Sunday, October 14, 2012

Velveteen Review

Velveteen by Daniel Marks

Velveteen Monroe is dead. At 16, she was kidnapped and murdered by a madman named Bonesaw. But that’s not the problem.

The problem is she landed in purgatory. And while it’s not a fiery inferno, it’s certainly no heaven. It’s gray, ashen, and crumbling more and more by the day, and everyone has a job to do. Which doesn’t leave Velveteen much time to do anything about what’s really on her mind.


Velveteen aches to deliver the bloody punishment her killer deserves. And she’s figured out just how to do it. She’ll haunt him for the rest of his days.

It’ll be brutal... and awesome.

But crossing the divide between the living and the dead has devastating consequences. Velveteen’s obsessive haunting cracks the foundations of purgatory and jeopardizes her very soul. A risk she’s willing to take—except fate has just given her reason to stick around: an unreasonably hot and completely off-limits coworker.

Velveteen can’t help herself when it comes to breaking rules... or getting revenge. And she just might be angry enough to take everyone down with her.

3 out of 5 stars

Ok. Read the description... then completely disregard it because that's not the book you're getting. While the book starts out being exactly as described, Velvet then leaves her murderer's home to go back to purgatory where a revolution is starting. Someone is capturing souls in the daylight, or the living world, and that sets off shadowquakes in purgatory. It's up to Velvet and her salvage team to capture the bad guy and release the trapped souls.

On their first mission of the book, the soul released is Nick. Nick is a jock type and Velvet is a goth girl... and even a dead goth gets to be judgmental about someone more mainstream. Still, she finds herself attracted to him. Nick is also marked for salvage and is put on her team, so we are subjected to a lot of bitching and moaning from Velvet about her feelings. There are bigger fish to fry, though, and Velvet has to find the person responsible for the revolution and stop him.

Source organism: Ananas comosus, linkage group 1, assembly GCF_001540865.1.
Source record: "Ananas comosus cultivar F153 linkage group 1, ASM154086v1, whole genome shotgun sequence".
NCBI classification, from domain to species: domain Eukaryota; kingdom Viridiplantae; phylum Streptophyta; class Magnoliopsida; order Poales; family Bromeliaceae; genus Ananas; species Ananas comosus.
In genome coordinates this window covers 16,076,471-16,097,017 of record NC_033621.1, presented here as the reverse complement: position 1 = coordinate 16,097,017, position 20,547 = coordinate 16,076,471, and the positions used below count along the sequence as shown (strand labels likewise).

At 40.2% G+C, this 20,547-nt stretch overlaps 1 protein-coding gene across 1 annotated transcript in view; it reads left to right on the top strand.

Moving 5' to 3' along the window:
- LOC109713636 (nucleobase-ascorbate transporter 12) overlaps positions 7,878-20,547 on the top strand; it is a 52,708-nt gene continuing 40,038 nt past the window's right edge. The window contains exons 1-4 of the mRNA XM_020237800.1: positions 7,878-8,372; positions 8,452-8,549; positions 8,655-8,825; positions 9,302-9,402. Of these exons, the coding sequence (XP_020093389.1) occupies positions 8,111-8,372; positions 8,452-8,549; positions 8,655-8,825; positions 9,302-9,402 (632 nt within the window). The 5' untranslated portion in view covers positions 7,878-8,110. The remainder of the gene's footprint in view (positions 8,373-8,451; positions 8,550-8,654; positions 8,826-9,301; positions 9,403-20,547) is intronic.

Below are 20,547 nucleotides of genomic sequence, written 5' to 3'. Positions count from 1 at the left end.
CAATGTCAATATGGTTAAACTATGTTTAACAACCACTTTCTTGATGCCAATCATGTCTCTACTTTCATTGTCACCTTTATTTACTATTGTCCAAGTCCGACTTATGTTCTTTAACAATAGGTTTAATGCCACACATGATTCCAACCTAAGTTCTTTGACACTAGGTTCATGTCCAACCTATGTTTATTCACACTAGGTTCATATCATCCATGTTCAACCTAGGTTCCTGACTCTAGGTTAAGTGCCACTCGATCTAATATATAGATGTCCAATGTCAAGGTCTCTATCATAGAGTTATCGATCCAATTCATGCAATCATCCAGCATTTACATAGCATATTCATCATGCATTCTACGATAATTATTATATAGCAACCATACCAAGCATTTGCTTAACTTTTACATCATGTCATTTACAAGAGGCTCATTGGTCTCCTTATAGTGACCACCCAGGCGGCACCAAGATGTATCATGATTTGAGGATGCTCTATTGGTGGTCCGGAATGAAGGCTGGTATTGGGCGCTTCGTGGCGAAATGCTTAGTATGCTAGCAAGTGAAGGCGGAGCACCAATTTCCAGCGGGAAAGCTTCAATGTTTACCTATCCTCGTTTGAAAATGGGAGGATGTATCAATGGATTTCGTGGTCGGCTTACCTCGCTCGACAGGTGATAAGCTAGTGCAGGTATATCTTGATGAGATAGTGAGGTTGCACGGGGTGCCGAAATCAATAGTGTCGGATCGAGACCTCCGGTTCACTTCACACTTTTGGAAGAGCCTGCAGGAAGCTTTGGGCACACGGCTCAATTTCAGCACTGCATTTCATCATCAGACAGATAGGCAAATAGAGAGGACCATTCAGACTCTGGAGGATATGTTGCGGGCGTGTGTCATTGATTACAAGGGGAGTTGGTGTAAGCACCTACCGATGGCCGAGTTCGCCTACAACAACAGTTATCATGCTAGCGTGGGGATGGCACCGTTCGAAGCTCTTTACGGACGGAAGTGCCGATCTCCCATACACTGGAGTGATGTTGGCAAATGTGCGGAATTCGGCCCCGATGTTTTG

I am insanely disappointed that this book was not as described. I bought it because that description was so interesting and unique. Instead, it was kind of a jumble of teen angst and politics. If you read the afterward, the author says that he originally had a different story with a serial killer that his niece said was too morbid for the age group but he wanted to use part of the idea still and that's how Velveteen came about. For me, that partly explains why the book had way too many different things crammed into it. The heart of the story, though, was the revolution in dystopian-like purgatory.

For a book that was really about political unrest and the girl that had to stop it, with the end of the book implying there is more to come, there is a lot of relationship whining. Velvet herself was not particularly likeable, though that's how she was supposed to come off. Nick was kind of a muted cocky jock. We're told that Nick is super hot and knows it... yet he follows Velvet around like a lost dog despite her bitchiness. Velvet, for her part, feels attracted to Nick but constantly does this whole push/pull thing with enough asshole behavior that I kind of think Nick is stupid to like her back.

As for the bad guy... well I knew who it was as soon as Velvet got any information about it.

I enjoyed the author's writing. The way he described things was interesting and done with an uncommon vocabulary. There were actually a few words that I had to look up (luckily I was reading on the Kindle and had that built-in dictionary) and that rarely happens. The world building wasn't the best because, for all the description, I never had a clear view of purgatory. I was also disappointed in the background-ness of the other members of the salvage team.

Overall, it was a decent book that just had too much shoved into it. I liked the author's writing but it may not be for everyone, so I'd suggest reading some of it before buying it. Goodreads already lists an upcoming 2nd and 3rd book, and I'll probably read them despite the fact that I just don't see any surprises coming in the political atmosphere of the book.

Just don't expect to read the book in the description.

*Picture and description from Goodreads

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